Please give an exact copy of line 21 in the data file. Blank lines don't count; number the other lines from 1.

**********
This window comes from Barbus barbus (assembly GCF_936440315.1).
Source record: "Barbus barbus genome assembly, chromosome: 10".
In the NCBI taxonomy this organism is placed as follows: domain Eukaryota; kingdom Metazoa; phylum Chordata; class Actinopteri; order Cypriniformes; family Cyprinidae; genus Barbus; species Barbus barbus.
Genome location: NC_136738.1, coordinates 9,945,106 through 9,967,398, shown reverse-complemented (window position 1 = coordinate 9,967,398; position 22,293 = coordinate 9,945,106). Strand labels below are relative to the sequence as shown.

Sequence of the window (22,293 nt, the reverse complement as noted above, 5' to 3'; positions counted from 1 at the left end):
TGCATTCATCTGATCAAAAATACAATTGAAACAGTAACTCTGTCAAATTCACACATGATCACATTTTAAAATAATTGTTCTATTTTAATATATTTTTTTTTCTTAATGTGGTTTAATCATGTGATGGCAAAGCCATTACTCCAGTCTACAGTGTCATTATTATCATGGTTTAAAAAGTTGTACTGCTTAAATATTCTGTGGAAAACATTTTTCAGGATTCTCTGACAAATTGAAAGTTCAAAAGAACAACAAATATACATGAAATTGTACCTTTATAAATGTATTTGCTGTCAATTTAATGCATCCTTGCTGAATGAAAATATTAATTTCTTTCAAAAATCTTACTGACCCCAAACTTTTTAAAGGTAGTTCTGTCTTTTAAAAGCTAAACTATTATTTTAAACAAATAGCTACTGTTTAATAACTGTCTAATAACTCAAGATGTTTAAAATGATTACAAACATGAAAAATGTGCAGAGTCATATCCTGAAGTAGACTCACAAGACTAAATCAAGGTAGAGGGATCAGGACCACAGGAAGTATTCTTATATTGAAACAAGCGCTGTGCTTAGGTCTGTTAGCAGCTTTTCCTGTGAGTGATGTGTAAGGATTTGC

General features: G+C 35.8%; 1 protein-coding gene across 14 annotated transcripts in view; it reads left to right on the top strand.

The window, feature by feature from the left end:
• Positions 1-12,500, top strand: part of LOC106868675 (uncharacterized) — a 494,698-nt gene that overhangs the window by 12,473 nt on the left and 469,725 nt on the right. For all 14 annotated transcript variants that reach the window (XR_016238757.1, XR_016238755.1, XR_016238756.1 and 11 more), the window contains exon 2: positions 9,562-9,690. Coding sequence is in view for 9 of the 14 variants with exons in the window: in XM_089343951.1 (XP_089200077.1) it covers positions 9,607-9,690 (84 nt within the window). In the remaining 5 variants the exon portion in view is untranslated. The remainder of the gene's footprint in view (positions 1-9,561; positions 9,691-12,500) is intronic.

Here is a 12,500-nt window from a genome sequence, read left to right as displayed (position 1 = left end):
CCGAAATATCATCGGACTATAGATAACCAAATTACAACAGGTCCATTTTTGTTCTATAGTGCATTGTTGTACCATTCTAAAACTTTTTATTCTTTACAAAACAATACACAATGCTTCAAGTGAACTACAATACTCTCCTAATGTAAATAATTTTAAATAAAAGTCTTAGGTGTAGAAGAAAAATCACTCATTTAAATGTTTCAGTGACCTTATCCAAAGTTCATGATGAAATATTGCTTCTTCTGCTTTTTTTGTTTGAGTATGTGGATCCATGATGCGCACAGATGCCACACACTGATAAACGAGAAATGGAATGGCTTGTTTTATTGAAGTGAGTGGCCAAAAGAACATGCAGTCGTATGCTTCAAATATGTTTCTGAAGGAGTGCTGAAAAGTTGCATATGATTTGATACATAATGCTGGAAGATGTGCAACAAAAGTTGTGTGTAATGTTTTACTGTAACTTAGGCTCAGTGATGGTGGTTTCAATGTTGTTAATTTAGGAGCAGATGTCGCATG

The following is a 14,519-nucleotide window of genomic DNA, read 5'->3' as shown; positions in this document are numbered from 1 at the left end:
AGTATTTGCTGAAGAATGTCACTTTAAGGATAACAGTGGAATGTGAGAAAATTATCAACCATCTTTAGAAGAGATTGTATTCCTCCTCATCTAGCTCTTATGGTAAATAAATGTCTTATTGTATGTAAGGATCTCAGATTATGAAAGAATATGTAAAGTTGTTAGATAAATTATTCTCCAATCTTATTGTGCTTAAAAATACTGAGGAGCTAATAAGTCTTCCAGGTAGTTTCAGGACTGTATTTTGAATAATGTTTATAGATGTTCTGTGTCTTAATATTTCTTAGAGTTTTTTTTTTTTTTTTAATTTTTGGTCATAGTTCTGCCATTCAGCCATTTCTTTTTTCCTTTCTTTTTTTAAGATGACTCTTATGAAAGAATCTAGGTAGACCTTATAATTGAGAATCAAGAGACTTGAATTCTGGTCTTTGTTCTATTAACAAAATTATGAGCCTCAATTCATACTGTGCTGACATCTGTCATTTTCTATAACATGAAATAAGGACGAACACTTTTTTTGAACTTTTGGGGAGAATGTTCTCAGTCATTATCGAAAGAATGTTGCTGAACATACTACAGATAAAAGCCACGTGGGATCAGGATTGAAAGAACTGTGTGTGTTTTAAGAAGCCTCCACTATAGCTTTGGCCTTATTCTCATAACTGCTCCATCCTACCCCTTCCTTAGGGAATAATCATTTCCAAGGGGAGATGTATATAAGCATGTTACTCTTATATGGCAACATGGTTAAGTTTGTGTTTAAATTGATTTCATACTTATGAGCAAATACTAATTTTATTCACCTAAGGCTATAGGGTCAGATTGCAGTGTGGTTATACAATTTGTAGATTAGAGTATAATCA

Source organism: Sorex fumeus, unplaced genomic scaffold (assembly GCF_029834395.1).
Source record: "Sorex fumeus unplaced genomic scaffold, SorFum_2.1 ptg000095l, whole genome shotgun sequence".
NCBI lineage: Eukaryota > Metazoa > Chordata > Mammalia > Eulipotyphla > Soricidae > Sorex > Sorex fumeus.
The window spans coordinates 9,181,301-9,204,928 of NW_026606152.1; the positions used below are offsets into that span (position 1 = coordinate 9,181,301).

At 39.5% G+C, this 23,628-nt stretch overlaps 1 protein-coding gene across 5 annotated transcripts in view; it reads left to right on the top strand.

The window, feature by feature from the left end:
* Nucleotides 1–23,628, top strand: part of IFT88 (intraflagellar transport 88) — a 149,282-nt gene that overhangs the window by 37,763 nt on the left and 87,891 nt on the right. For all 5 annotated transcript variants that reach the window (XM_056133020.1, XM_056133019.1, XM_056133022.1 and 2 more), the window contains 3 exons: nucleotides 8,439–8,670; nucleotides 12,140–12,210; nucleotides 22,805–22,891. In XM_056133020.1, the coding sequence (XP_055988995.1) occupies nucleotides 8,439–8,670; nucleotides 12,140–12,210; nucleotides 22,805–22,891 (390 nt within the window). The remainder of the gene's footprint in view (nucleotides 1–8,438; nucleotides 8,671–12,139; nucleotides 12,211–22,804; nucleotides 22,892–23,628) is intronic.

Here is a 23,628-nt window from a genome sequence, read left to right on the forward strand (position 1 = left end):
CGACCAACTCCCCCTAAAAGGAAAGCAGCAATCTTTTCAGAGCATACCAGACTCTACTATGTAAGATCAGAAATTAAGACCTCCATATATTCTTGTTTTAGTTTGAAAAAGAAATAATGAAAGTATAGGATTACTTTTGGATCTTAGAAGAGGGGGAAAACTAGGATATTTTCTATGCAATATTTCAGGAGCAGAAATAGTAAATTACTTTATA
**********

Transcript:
Here is a 23,628-nt window from a genome sequence, read left to right on the forward strand (position 1 = left end):